Analyst: EU In-flight Calls A 'Dodgy' Proposition


"There have been in-flight phone products for 20 years, and the economics of them have been dodgy at best," he said, referring to the clunky air phones integrated into the back of airplane headrests. "In Europe, it's easy to say the airlines are enabled to allow these calls, but no airlines have it on board."

The service would work by allowing passengers' phones to be linked to an onboard cellular network connected to the ground via satellite, simultaneously preventing phones from connecting directly to mobile networks on the ground below, according to an EU release. The cellular service will be turned off during takeoff and landing, and can only be used at altitudes around 10,000 feet and higher. The captain will have the ability to disconnect service at any time, which the EU said bolsters the safety of other passengers in the case of an emergency.

Part of the problem, one that has been somewhat alleviated in recent years, is the weight and bulk of the transmission infrastructure on the planes themselves. Large antennae and transceivers increase drag and lower fuel economy, requiring the airline to pass those costs along. While Mann concedes miniaturization has lessened these costs, infrastructure requirements, and their associated up-front costs, remains.

Reasonable cost to passengers is another area where a successful execution will be critical. "The issue is the price point," he said. Mann jokes airlines may as well charge extra for "quiet zones," sections of the plane where no cell phone use is permitted, in addition for charging passengers to use the cell service. EU Telecoms Commissioner Viviane Reding told Reuters price would indeed be a big issue. "Now we expect operators to be transparent and innovative in their price offerings," she said. "However, if consumers receive shock phone bills, the service will not take off."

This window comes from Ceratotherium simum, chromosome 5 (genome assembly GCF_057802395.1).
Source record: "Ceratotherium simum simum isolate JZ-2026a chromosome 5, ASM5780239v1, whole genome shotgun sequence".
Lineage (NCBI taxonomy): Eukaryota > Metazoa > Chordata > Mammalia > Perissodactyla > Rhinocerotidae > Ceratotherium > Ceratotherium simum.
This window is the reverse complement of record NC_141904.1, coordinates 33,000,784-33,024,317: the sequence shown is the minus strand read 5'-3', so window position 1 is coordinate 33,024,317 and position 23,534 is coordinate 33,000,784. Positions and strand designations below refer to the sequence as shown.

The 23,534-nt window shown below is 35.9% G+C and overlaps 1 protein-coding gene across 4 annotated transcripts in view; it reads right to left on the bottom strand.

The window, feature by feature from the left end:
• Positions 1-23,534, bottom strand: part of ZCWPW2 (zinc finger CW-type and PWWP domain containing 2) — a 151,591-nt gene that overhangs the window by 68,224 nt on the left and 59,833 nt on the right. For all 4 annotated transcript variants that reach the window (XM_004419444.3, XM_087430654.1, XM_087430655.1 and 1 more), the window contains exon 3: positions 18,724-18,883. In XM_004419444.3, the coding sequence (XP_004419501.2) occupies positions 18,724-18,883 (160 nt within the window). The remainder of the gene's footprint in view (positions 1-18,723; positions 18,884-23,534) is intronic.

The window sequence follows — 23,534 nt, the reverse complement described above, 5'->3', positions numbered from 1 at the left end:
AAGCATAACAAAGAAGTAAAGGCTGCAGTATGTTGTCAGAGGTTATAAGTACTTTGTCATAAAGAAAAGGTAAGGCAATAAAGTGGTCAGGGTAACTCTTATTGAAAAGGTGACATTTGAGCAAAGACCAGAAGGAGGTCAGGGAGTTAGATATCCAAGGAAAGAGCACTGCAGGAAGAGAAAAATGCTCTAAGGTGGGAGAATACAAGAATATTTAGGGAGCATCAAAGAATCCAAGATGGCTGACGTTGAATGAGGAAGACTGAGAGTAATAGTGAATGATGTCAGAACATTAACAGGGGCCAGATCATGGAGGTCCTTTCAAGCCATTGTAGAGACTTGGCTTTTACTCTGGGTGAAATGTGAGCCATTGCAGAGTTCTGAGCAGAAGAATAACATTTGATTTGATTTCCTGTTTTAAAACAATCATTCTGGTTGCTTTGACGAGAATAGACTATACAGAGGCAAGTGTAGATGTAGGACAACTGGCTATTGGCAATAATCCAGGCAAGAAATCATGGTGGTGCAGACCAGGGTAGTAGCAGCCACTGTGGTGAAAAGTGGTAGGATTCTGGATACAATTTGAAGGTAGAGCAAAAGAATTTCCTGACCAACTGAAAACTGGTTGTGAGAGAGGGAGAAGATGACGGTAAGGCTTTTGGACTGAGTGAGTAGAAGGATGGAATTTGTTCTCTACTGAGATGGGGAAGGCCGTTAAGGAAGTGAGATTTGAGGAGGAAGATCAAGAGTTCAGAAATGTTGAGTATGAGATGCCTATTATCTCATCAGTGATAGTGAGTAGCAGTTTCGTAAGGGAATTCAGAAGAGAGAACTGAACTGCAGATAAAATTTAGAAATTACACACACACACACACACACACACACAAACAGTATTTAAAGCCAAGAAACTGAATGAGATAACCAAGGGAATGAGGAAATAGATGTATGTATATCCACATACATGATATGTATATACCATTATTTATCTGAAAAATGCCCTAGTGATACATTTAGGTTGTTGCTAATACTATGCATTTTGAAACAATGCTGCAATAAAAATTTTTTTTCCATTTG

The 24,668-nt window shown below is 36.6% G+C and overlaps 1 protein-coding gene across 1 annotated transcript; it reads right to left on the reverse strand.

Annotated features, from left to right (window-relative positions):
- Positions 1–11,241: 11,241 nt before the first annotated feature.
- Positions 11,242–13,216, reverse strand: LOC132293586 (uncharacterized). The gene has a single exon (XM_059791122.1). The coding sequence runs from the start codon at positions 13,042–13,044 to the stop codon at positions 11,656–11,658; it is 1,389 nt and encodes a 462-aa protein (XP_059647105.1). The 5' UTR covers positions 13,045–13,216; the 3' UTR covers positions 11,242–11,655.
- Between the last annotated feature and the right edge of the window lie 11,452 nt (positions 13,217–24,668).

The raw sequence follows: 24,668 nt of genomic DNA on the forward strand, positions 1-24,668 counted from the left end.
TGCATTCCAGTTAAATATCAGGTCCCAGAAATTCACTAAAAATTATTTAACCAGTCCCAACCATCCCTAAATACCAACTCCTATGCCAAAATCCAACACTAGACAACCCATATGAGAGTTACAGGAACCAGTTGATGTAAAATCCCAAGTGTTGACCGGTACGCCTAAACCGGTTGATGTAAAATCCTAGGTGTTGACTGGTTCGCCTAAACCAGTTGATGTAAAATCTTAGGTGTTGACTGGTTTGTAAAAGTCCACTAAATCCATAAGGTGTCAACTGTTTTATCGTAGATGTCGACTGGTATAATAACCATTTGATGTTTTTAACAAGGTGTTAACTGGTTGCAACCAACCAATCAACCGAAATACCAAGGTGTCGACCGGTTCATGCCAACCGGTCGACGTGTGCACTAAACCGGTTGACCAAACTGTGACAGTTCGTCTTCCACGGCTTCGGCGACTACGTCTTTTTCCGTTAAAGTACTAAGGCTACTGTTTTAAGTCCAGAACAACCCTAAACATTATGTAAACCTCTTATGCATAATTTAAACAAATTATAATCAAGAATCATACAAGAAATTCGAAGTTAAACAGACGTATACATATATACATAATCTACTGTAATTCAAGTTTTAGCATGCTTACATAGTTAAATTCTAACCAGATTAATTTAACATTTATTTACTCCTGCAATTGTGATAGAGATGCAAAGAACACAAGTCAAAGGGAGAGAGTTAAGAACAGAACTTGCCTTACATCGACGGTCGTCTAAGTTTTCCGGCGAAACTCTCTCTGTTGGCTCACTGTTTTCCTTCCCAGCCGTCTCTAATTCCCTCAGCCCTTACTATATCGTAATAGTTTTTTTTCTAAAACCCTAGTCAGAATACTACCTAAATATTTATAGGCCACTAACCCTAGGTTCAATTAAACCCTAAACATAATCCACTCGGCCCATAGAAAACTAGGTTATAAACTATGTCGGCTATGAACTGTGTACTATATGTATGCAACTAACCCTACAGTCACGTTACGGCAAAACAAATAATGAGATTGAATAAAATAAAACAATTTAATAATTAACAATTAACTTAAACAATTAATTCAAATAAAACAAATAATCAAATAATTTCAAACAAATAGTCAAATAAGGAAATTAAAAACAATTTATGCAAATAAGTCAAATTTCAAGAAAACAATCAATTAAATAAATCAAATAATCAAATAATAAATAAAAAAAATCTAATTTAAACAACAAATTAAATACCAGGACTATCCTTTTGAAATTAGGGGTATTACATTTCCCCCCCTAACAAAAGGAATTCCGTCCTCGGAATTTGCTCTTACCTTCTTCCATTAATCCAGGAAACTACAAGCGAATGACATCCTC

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In the U.S., a Federal Communications Commission (FCC) open docket inviting comments on the issue of mobile calls on airplanes offered a chance for one of the most vocal groups to weigh in against the decision: flight attendants. "They don't want to be in the business of uniformed control," Mann said.

There's also the issue of flight duration between European countries that limits the appeal of in-flight mobile calls, he said. "In Europe, you rarely fly more than three hours anywhere, and if you're flying from central Europe it's even less," he said. "It seems this would be most useful on longer flights where you'd be out of touch for a better part of the business day."